Figure 5. Reverse Pivoting
To model a banking "customer" not bank transactions, analytical modelers use a technique called reverse pivoting to summarize banking transactions to show customer activity by period.
Analytical Modeling. Analytical modeling is as much art as science. Much of the craft involves knowing what data sets and variables to select and how to format and transform the data for specific data models. Often, a modeler will start with 100+ variables and then, through data transformation and experimentation, winnow them down to 12 to 20 variables that are most predictive of the desired outcome.
In addition, an analytical modeler needs to select historical data that has enough of the "answers" built in it with a minimal amount of noise. Noise consists of patterns and relationships that have no business value, such as a person's birth date and age, which gives a 100 percent correlation. A data modeler will eliminate one of those variable to reduce noise. In addition, they will validate their models by testing them against random subsets of the data which they set aside in advance. If the scores remain compatible across training, testing, and validation data sets then they know they have a fairly accurate and relevant model.
Finally, the modeler must choose the right analytical techniques and algorithms or combinations of techniques to apply to a given hypothesis. This is where modelers' knowledge of business processes, project objectives, corporate data, and analytical techniques come into play. They may need to try many combinations of variables and techniques before they generate a model with sufficient predictive value.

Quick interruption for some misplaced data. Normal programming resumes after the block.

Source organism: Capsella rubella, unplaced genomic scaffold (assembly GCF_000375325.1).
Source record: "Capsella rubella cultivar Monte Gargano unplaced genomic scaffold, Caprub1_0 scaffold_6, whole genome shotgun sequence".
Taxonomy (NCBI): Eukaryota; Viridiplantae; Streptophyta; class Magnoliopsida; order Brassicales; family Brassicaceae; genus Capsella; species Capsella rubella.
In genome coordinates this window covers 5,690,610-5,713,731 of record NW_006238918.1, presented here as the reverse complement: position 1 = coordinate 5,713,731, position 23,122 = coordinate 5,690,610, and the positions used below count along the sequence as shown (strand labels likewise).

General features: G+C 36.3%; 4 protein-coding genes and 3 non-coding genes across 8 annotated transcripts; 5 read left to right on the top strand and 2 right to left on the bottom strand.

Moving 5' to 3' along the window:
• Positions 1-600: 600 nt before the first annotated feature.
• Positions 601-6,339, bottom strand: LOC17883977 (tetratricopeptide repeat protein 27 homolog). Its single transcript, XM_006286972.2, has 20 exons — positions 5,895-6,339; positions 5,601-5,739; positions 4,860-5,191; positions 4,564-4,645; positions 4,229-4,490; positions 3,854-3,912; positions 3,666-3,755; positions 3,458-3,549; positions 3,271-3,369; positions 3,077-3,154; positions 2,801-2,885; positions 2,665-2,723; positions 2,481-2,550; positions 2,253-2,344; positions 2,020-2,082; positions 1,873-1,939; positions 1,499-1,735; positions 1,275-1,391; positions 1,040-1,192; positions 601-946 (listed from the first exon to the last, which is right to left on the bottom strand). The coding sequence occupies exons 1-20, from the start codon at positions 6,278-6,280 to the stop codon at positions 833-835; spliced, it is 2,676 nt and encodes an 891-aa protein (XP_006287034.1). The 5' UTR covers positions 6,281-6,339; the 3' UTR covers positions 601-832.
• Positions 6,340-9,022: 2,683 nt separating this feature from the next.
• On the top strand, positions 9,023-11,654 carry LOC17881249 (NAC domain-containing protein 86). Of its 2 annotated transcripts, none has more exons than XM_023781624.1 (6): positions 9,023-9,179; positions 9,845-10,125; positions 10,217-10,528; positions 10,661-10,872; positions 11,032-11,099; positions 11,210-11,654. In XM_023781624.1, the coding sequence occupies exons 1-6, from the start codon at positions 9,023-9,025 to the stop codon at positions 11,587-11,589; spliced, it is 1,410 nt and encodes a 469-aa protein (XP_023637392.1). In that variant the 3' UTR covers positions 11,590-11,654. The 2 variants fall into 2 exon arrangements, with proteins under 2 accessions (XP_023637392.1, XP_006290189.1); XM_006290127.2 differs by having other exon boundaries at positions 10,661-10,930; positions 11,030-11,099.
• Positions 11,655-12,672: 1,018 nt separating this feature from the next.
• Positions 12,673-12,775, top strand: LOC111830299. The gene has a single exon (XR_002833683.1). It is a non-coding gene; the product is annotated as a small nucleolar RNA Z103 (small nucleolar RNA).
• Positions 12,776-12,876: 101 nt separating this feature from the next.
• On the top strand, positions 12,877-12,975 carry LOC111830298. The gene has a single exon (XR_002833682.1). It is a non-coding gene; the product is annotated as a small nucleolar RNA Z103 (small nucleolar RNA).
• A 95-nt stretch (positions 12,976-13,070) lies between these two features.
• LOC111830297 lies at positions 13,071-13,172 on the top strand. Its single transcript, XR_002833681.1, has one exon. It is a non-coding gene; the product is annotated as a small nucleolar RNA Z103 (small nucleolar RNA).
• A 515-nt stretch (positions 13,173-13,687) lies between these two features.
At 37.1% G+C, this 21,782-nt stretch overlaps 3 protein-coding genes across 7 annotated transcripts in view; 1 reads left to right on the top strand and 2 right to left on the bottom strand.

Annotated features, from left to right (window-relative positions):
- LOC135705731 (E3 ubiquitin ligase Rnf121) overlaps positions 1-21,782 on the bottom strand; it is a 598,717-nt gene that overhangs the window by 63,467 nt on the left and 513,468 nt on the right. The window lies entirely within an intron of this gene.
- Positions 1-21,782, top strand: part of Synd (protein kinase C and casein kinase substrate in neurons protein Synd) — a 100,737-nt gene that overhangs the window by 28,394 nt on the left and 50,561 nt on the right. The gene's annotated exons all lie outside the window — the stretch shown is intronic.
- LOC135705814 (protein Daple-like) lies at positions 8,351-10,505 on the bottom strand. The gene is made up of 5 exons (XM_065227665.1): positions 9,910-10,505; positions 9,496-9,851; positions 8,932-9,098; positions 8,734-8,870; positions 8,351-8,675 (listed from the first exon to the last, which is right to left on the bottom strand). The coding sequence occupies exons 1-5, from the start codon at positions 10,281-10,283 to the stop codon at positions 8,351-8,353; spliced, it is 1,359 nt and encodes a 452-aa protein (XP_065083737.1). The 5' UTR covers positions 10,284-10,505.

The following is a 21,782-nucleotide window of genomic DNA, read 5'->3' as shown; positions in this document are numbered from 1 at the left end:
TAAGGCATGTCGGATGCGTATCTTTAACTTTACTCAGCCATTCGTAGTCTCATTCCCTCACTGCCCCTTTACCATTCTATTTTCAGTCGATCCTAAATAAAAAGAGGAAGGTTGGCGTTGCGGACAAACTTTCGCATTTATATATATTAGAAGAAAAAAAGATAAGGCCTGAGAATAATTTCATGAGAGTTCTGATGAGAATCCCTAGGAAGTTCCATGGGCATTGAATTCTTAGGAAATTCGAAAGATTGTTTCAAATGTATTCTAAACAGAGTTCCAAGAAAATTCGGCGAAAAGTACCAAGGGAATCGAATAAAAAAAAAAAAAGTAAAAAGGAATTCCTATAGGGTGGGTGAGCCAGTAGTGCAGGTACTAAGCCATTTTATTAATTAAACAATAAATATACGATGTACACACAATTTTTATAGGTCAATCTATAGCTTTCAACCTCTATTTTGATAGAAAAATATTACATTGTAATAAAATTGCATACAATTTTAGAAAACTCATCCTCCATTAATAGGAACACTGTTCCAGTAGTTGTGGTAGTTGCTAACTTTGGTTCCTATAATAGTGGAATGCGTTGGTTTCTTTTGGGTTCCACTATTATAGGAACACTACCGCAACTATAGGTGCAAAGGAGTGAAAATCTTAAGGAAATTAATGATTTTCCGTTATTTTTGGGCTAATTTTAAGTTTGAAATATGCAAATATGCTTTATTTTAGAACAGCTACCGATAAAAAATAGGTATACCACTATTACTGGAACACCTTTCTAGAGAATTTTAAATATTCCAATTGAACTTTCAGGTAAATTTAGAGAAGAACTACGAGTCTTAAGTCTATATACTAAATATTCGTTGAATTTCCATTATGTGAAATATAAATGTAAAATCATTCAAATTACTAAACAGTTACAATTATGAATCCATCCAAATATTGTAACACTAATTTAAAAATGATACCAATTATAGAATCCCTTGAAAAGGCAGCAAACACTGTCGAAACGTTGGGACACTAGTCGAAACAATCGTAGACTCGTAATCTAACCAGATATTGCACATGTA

Every analytical technique and algorithm has its strengths and weaknesses, as summarized in the tables below. The goal is to pick the right modeling technique so you have to do as little preparation and transformation as possible, according to Michael Berry and Gordon Linhoff in their book, "Data Mining Techniques: For Marketing, Sales, and Customer Support."
Table 1. Analytical Models
Table 2. Analytical Techniques
Deploy the Model. Model deployment takes many forms, as mentioned above. Executives can simply look at the model, absorb its insights, and use it to guide their strategic or operational planning. But models can also be operationalized. The most basic way to do operationalize a model is to embed it in an operational report. For example, a daily sales report for a telecommunications company might list each sales representative's customers by their propensity to churn. Or a model might be applied at the point of customer interaction, whether at a branch office or at an online checkout counter.